I’ve been thinking a lot about age discrimination facing job hunters. I plan to do a series of posts on the topic and have been collecting links and resources. There is certainly no shortage of information. (If you are an expert on the subject, or a job seeker with a personal experience or story to share, be sure to contact me!)
When I started to think about this topic, I remembered a blog that Marci Alboher wrote that described a job hunter, Lisa Johnson Mandell. Lisa was profiled on the Today Show because she had transformed her image as a 49-year old “over-the-hill” job seeker (in her industry – entertainment) by taking advantage of online resources and re-making her image to seem more “hip.” I was intrigued by the story at the time and wrote a blog responding to the topic.
(In a funny coincidence, Marci Alboher, author of the book, One Person/Multiple Careers: A New Model for Work/Life Success, is now a senior fellow for Civic Ventures, an organization dedicated to helping people reinvent themselves with “encore careers.” I’ve recommended their GUIDE for boomers (and anyone) who hopes to reinvent their careers in favor of doing something in the nonprofit world and/or the public sector.)
In doing some digging, I found out that Lisa actually has a book out now on the subject of remaking yourself for the job hunt – Career Comeback. In it, she talks about everything from appearance to attitude as they relate to overcoming age discrimination in your job hunt.
I just received my copy of Lisa’s book today, so I was inspired to share the post I originally wrote in July 2008 on the topic of ageism on the job hunt. I think it is just as topical (if not more so) today! Here is a version of that post…
If you havenâ€™t looked for a job in a while and/or arenâ€™t tuned in to managing your â€œdigital footprintâ€ â€“ what comes up when someone â€œGooglesâ€ your name â€“ itâ€™s time for a quick lesson in social media. The long and the short of it is this: an online presence is key to how people will perceive you. Especially if you are in a â€œyoungâ€ industry that discriminates against workers over 40, appearing connected to new ways of presenting yourself (your brand, as it were), may help you open doors that seemed closed.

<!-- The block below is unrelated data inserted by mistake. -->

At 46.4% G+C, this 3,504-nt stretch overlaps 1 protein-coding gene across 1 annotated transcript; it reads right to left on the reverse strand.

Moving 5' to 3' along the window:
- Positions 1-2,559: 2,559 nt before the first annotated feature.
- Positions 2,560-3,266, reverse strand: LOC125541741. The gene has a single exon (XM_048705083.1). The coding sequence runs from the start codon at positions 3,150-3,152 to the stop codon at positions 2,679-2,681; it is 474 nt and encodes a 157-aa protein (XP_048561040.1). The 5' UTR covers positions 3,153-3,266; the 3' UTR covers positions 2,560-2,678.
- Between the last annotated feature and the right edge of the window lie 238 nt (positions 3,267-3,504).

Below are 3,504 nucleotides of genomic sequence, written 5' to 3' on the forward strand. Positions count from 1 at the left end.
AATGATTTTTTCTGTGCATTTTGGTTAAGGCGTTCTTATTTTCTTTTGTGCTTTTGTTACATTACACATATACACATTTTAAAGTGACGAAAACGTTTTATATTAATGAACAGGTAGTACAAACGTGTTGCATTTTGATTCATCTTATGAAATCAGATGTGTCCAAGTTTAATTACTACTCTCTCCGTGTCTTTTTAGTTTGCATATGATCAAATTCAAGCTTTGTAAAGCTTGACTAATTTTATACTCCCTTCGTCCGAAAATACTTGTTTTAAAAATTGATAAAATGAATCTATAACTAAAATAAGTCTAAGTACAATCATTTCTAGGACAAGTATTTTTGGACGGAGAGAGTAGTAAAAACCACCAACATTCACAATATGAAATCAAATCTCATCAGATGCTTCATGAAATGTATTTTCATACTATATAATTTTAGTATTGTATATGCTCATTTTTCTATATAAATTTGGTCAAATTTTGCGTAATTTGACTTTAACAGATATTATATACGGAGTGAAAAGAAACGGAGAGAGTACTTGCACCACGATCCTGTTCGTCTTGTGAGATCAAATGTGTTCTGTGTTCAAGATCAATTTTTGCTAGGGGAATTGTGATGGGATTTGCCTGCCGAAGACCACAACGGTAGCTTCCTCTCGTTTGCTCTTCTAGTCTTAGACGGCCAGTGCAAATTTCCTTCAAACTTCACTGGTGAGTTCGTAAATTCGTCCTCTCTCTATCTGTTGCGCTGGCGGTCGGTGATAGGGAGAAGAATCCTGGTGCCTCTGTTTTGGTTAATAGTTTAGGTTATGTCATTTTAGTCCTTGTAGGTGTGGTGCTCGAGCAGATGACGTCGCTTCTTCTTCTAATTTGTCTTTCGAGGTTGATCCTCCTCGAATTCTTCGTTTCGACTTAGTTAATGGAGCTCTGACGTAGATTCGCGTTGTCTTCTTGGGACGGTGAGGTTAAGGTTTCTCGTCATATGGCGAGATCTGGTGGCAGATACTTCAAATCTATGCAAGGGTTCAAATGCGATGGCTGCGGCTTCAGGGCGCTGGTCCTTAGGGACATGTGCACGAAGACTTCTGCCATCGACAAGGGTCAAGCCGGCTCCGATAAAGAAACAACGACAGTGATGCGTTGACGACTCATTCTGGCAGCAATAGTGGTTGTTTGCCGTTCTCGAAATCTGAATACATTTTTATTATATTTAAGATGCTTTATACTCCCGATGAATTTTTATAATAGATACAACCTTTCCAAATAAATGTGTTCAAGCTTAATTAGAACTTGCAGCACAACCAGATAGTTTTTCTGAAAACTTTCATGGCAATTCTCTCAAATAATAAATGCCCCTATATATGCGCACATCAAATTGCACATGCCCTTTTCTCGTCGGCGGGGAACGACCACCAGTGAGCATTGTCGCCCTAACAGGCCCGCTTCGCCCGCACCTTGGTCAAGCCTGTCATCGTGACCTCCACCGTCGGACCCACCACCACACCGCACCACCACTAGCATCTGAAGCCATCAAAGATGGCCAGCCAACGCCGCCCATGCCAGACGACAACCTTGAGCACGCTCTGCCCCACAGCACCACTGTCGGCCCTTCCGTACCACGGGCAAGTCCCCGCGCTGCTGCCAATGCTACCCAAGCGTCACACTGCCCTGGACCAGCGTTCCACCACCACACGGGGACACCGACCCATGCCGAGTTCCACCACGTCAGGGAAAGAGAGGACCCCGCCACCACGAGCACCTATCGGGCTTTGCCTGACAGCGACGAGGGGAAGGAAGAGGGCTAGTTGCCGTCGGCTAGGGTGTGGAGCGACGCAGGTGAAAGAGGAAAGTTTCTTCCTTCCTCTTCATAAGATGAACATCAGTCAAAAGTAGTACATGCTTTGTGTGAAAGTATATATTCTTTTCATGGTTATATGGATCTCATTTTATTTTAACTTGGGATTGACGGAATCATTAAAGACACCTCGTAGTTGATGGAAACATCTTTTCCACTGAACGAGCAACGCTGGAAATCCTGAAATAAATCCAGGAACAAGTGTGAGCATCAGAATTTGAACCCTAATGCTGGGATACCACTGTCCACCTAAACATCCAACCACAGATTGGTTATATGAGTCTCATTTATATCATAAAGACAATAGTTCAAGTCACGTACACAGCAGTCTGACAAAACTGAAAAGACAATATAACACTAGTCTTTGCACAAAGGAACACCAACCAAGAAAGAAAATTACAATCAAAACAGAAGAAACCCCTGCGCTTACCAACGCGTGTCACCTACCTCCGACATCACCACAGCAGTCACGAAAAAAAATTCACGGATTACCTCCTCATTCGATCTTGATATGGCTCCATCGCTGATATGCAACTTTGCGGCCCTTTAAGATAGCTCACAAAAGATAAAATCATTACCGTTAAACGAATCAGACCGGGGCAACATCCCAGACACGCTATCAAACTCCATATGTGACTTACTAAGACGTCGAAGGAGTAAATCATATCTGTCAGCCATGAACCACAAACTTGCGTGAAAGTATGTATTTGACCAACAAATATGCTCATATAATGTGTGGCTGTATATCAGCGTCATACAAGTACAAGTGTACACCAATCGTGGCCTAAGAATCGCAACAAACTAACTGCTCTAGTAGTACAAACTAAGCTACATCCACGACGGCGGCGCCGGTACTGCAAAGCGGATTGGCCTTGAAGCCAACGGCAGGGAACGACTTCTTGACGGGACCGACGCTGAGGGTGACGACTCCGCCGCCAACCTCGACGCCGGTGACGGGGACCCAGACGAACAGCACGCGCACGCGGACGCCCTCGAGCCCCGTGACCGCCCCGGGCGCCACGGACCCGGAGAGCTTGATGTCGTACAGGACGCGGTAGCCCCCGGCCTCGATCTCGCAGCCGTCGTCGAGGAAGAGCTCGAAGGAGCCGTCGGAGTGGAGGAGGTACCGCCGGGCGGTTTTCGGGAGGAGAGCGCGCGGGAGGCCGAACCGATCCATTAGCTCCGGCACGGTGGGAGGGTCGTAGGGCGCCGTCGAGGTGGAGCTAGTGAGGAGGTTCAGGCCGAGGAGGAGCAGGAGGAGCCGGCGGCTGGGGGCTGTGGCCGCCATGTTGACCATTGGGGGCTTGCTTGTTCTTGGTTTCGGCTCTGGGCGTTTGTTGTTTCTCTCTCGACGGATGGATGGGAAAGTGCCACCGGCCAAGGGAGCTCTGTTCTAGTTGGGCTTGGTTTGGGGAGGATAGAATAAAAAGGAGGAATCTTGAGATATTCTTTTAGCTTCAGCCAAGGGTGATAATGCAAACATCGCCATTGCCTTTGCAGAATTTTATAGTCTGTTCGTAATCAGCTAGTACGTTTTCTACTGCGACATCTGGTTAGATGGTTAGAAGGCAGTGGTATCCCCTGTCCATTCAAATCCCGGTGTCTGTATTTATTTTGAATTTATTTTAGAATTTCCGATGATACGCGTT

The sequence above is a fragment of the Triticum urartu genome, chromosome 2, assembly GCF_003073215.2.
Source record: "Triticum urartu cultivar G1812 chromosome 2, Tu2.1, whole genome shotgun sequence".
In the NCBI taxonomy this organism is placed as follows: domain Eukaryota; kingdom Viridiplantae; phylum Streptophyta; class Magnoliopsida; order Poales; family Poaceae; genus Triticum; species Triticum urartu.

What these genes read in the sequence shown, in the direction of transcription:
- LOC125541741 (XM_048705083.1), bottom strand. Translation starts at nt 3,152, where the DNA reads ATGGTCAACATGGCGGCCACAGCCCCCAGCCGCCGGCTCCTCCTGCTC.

Take the story of a 49-year old entertainment reporter (as reported in Marci Alboher’s blog) who remade her image by freshening up her appearance and wardrobe and creating a hip online presence that made her seem younger than would belie her 20 years of industry experience. She hired people to help her, which is a great idea, but Marci points out that asking fashion conscious friends and teenagers (your children or othersâ€™) for advice and information about trends and technology is another option.
The key factor is, no matter how much experience you have, it is important to keep up with what is going on in todayâ€™s job market. Video resumes, Wikis, video conferencing, podcastsâ€¦Job seekers should be aware of these technologies and willing to use them! Be resourceful and aware â€“ you may be surprised to learn that Web 2.0 tools can be a lot of fun and helpful beyond networking and job seeking. (Be sure to let me know when you start using a Wiki to plan your next potluck!)
Facing discrimination in your job hunt? I can write your resume to make you look younger. Need help navigating social media and online networking? Keppie Careers is here for you! Donâ€™t forget that clear, concise, optimized job search materials AND a strong, well executed plan are key for job search success! I can help with every part of your job hunt! Need a great resume? Tips to use social networking? Interview coaching? If you need help mobilizing your networks and your job search plans, learn more about how I can help you! While youâ€™re at it, donâ€™t forget those social networks! Be sure to become a fan of Keppie Careers on Facebookâ€¦Iâ€™d be thrilled to have you as part of the community! Since weâ€™re on the subject of doing something newâ€¦Are you on Twitter? Jump on and touch base with me @keppie_careers.
photo by Help Age